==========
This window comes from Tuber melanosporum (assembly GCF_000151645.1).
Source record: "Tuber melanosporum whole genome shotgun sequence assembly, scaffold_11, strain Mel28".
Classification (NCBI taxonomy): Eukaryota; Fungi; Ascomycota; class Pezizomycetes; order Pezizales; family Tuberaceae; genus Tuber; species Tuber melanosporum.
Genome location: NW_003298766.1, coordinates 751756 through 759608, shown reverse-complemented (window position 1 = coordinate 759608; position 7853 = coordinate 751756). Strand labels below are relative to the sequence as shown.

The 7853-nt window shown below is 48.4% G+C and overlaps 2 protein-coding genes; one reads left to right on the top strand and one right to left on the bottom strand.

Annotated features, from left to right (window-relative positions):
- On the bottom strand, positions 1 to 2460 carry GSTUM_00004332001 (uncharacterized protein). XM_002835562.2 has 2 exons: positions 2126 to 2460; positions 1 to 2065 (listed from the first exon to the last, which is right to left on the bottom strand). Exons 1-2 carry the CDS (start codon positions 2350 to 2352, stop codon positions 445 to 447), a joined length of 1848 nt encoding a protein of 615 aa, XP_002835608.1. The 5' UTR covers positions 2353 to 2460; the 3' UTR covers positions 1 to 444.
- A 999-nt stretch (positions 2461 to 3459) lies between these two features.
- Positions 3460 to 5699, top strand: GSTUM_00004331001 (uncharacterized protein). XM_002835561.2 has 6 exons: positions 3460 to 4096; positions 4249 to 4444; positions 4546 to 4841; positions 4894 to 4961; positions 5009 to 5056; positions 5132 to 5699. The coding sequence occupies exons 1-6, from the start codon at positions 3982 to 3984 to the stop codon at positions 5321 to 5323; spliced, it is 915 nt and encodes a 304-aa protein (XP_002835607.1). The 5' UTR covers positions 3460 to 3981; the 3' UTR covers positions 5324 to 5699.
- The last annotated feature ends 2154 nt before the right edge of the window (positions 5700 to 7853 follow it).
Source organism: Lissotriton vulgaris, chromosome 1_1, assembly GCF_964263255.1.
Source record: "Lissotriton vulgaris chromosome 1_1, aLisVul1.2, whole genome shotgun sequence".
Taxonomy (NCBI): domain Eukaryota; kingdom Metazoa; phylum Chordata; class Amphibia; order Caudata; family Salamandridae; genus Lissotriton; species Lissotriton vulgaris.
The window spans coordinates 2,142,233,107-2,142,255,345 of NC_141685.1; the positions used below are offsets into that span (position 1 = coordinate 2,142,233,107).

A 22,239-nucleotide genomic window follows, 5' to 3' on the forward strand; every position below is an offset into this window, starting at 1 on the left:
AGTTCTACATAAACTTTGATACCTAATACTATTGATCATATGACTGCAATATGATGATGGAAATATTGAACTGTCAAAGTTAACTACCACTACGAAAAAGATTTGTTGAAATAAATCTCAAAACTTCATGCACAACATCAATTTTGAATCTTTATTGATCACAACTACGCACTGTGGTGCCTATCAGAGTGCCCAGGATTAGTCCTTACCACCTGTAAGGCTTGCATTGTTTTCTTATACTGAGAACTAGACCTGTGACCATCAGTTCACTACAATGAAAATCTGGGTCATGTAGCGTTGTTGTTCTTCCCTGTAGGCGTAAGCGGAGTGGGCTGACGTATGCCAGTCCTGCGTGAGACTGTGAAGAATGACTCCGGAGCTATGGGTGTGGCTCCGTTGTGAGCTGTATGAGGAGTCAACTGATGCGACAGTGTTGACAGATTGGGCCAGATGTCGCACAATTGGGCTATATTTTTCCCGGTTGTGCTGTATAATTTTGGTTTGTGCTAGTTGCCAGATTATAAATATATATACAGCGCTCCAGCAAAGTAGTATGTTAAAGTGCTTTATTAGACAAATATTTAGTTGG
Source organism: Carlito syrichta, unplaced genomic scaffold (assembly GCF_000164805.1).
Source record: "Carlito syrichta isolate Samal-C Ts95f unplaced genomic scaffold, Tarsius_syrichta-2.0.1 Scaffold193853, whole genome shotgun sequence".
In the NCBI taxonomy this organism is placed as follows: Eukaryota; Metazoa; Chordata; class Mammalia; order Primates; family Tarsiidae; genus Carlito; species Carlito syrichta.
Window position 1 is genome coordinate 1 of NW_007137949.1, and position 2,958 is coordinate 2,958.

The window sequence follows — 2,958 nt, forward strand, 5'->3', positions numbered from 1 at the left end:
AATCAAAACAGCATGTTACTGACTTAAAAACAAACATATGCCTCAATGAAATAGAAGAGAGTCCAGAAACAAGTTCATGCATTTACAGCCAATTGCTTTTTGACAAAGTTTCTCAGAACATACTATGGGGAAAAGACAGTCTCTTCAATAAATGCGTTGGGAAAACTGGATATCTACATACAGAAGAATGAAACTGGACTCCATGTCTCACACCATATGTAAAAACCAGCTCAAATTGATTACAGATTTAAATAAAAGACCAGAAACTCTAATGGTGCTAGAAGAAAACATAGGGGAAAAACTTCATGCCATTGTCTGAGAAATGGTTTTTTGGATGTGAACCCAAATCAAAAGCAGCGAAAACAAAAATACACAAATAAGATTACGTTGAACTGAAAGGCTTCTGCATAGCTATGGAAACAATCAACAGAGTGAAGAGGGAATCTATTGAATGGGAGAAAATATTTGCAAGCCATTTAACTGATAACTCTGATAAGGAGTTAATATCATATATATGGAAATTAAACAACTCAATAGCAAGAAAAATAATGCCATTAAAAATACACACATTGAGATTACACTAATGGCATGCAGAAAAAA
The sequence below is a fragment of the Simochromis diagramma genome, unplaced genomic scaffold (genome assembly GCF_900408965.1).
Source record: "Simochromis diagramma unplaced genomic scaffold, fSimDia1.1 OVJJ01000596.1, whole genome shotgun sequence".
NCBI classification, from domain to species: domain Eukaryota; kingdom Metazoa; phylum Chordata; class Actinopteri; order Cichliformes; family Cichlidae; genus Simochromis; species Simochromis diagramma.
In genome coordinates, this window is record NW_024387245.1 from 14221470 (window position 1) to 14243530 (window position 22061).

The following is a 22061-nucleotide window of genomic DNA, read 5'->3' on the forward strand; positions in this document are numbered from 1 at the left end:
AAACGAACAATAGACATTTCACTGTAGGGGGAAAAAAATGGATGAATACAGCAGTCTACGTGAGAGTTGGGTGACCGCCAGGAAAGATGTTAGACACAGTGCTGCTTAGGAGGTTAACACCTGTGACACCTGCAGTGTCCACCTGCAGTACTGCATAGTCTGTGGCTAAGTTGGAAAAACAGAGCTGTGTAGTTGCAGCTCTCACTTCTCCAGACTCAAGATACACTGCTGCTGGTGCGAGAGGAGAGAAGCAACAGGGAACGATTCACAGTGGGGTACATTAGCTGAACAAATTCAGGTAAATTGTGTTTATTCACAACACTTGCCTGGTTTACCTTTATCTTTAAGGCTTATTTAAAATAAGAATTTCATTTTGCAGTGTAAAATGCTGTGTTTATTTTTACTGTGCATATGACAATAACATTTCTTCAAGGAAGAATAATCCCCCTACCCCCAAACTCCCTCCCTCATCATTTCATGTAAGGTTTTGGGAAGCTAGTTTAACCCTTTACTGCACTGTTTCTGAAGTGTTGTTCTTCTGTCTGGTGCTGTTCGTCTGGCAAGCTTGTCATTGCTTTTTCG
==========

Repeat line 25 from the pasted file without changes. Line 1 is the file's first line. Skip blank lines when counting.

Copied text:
NCBI classification, from domain to species: domain Eukaryota; kingdom Metazoa; phylum Chordata; class Actinopteri; order Cichliformes; family Cichlidae; genus Simochromis; species Simochromis diagramma.